Texas Court Issues Opinion in Case Involving Fraudulent Business Venture | The Law Offices of Gregory D. Jordan

Texas Court Issues Opinion in Case Involving Fraudulent Business Venture

Earlier this month, a state appellate court issued an opinion in a Texas business law case involving allegations that the founders of a business committed fraud when soliciting new investments. The case was brought by former Houston-Oilers cornerback, Tomur Barnes.

The Facts of the Case

According to the court’s opinion, since retirement, Barnes began a career as a personal trainer. While at the gym, Barnes met a woman named Patoka, who told him about an investment opportunity. Evidently, Patoka, one of the defendants in the case, was opening a physical rehabilitation center with former Houston-Rockets star, Robert Horry. She explained to Barnes that she was looking for other athletes to make an investment, hoping this would bring credibility and notoriety to the newly opened facility, the Robert Horry Center.

Barnes agreed to invest $100,000, which he borrowed from another party. Barnes believed that he was investing in the Robert Horry Foundation. However, in reality, his investment was for a percentage of a separate company called K&K Holdings. As it turns out, K&K holdings was formed by Patoka and her then-boyfriend, Smith, to protect them from any liability arising out of the Robert Horry Center.

The history leading up to the filing of the case is complex. However, in short, Patoka and Smith, the sole members of K&K Holdings, had a profit-sharing agreement with the Robert Horry Center. Under the agreement, K&K Holdings was to receive 15 percent of the profits from the Robert Horry Center, with the remaining income to stay within the company.

Barnes eventually filed a Texas fraud lawsuit. Barnes explained that he was told by Patoka that he was investing in the Robert Horry Center and that all discussions he had with Patoka before he made his investment were centered around the Center. He testified that Patoka never mentioned the existence of K&K Holdings. It was not until a year later, when he received a letter indicating he owned a 12 percent ownership in K&K Holdings. At that time, Barnes was told that K&K Holdings was a holding company that owned all of the Robert Horry Center. It was not until later that he learned that was not the case, and that he did not have any direct ownership interest in the Robert Horry Center.

Patoka also testified. She testified that she made it clear to Barnes that he was investing in K&K Holdings, and that the company only held a 12 percent stake in the Robert Horry Center. However, Patoka could not produce any documentation of this. She also explained that she and Smith, who has since gotten married, opened Robert Horry Sports Medicine, LLC, in 2015. This business was an entirely separate legal entity from the Robert Horry Center, and that Barnes had no legal interest in the new company.

When asked about specifics regarding Barnes’ interest in the Robert Horry Center, Patoka knew little, and could not provide the court with documentation supporting her version of the events. She alluded to “informal meetings” where she explained everything to Barnes. However, she could not recall if there was any document that was ever given to Barnes clearly indicating his ownership interests.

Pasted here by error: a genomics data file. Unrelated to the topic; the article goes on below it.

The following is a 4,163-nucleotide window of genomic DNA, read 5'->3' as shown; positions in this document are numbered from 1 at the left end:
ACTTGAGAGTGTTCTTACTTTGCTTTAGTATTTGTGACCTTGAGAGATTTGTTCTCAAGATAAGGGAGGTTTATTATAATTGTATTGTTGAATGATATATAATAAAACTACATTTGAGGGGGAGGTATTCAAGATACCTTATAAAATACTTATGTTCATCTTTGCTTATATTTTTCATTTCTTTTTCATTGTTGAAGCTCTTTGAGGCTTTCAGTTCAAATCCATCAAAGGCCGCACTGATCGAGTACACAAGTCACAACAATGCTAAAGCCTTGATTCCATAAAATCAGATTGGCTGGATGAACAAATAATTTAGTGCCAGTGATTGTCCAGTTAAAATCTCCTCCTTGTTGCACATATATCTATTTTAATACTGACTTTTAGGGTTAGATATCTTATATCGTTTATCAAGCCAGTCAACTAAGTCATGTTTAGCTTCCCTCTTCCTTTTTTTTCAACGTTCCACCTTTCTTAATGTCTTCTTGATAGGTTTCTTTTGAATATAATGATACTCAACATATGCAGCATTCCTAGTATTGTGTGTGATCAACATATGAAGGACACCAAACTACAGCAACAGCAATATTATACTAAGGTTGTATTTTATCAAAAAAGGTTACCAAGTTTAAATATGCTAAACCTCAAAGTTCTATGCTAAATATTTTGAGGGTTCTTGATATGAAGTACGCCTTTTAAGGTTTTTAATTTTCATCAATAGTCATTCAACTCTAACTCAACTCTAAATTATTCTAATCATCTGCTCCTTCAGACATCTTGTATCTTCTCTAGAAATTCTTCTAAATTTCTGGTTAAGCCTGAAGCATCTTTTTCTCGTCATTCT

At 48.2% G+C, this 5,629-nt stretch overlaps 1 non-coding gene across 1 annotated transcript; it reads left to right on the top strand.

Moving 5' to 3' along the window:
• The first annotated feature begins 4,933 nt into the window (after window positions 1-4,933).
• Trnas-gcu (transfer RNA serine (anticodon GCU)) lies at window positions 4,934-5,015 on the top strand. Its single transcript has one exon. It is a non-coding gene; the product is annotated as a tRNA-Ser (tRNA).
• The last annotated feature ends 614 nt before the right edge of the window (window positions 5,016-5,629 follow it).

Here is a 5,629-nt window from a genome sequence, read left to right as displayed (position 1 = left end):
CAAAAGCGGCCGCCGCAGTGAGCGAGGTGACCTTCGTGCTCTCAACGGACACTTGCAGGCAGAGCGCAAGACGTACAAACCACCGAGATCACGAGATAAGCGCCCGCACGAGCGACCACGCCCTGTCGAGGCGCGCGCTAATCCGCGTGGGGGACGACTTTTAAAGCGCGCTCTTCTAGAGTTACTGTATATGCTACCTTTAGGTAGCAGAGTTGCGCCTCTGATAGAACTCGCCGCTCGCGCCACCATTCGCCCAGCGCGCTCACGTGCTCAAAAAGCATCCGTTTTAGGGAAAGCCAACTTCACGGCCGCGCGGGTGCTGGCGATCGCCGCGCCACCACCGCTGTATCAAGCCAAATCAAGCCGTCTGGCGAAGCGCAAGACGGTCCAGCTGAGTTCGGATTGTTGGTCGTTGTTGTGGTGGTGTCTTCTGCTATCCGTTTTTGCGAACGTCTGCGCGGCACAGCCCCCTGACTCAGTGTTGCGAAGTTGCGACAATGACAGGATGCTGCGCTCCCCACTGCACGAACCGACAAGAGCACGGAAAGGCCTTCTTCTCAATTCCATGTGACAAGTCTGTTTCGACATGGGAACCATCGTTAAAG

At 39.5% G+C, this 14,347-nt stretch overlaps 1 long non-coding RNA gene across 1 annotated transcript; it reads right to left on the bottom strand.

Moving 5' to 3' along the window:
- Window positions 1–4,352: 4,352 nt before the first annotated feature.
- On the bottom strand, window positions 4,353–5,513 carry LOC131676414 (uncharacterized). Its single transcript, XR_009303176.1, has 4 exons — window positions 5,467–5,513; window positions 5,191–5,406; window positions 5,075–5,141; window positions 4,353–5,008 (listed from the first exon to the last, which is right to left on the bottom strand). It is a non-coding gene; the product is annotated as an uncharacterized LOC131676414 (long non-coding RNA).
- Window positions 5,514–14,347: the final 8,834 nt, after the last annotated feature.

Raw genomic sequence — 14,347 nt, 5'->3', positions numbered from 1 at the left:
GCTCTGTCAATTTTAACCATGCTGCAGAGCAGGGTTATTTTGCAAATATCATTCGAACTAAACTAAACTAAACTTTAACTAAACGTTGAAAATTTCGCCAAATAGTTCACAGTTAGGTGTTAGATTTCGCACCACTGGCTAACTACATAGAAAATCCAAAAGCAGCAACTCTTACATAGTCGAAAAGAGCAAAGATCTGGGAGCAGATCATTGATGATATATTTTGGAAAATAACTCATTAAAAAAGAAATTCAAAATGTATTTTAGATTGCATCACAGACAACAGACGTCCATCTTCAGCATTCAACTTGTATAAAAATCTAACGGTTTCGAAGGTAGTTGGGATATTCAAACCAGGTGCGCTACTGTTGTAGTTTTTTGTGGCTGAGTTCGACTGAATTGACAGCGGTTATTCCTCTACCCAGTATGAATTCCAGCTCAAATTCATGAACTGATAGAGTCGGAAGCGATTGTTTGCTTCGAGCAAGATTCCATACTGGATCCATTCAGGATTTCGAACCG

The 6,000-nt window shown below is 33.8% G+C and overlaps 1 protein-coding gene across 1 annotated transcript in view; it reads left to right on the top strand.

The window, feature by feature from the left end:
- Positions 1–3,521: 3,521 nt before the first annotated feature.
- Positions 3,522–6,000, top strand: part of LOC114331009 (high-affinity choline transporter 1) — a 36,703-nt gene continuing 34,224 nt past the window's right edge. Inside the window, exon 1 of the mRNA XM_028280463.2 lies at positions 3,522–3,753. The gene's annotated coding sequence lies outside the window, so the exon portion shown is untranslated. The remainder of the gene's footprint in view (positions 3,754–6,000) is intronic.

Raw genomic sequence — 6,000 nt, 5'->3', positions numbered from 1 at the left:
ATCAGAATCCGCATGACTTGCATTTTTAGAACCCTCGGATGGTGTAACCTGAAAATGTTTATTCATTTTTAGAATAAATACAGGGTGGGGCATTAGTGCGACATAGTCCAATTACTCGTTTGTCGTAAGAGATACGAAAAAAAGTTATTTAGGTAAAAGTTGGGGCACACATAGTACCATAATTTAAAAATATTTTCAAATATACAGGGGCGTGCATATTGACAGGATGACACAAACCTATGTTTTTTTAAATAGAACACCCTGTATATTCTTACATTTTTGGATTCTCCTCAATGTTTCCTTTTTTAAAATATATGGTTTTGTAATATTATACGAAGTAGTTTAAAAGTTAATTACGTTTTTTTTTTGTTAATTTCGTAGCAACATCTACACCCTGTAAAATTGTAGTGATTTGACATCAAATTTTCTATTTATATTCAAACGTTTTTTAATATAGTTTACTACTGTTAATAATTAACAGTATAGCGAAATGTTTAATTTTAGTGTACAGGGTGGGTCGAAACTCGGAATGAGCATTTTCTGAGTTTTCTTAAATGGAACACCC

Ultimately, the jury returned a verdict in favor of Barnes, awarding him $850,000. The award consisted of $500,000 in actual damages and $350,000 in punitive damages. Patoka and Smith appealed on several grounds.

Statute of Limitations

The appellants’ first issue on appeal was that Barnes’ claims of fraud were time-barred because he waited too long to file them. They argued that Barnes’ case arose when Barnes signed the document indicating he owned 12 percent of K&K Holdings. However, the court rejected the appellants’ argument, finding that the ongoing misrepresentations made by Smith and Patoka meant that Barnes’ cause of action accrued much later. The court explained, according to Barnes, he was not provided with any documentation of his interest, and that he was not given the full picture when asked to sign that document. The jury credited Barnes’ testimony, thus, his cause of action did not accrue upon the signing of the document.

Sufficiency of the Evidence

The appellants also challenged the sufficiency of the evidence on appeal. However, after reviewing the elements of Barnes’ specific allegations, the court affirmed the jury’s verdict. The court explained that there was ample evidence suggesting that Patoka and Smith were not acting in good faith when they solicited an investment from Barnes, and that the jury was free to accept Barnes’ testimony, as it did.

To be sure, this case is a complex one. However, in essence, it illustrates the importance of having an experienced attorney at your side throughout business negotiations. Had either party been working with an attorney, this case could likely have been avoided. Of course, some disputes are unavoidable, in which case having an attorney is also crucial.

Reach Out to a Dedicated Austin Business Lawyer

When success matters, every decision you make for yourself or your business is essential. Choosing which Austin business dispute attorney to handle your case is no exception. Attorney Gregory D. Jordan has over 30 years of experience helping businesses of all types deal with the full range of legal issues they confront, including breach of contract claims, fraud allegations, and more. To learn more about how we can help your business through the issues it faces, call 512-419-0684 to schedule a consultation today.

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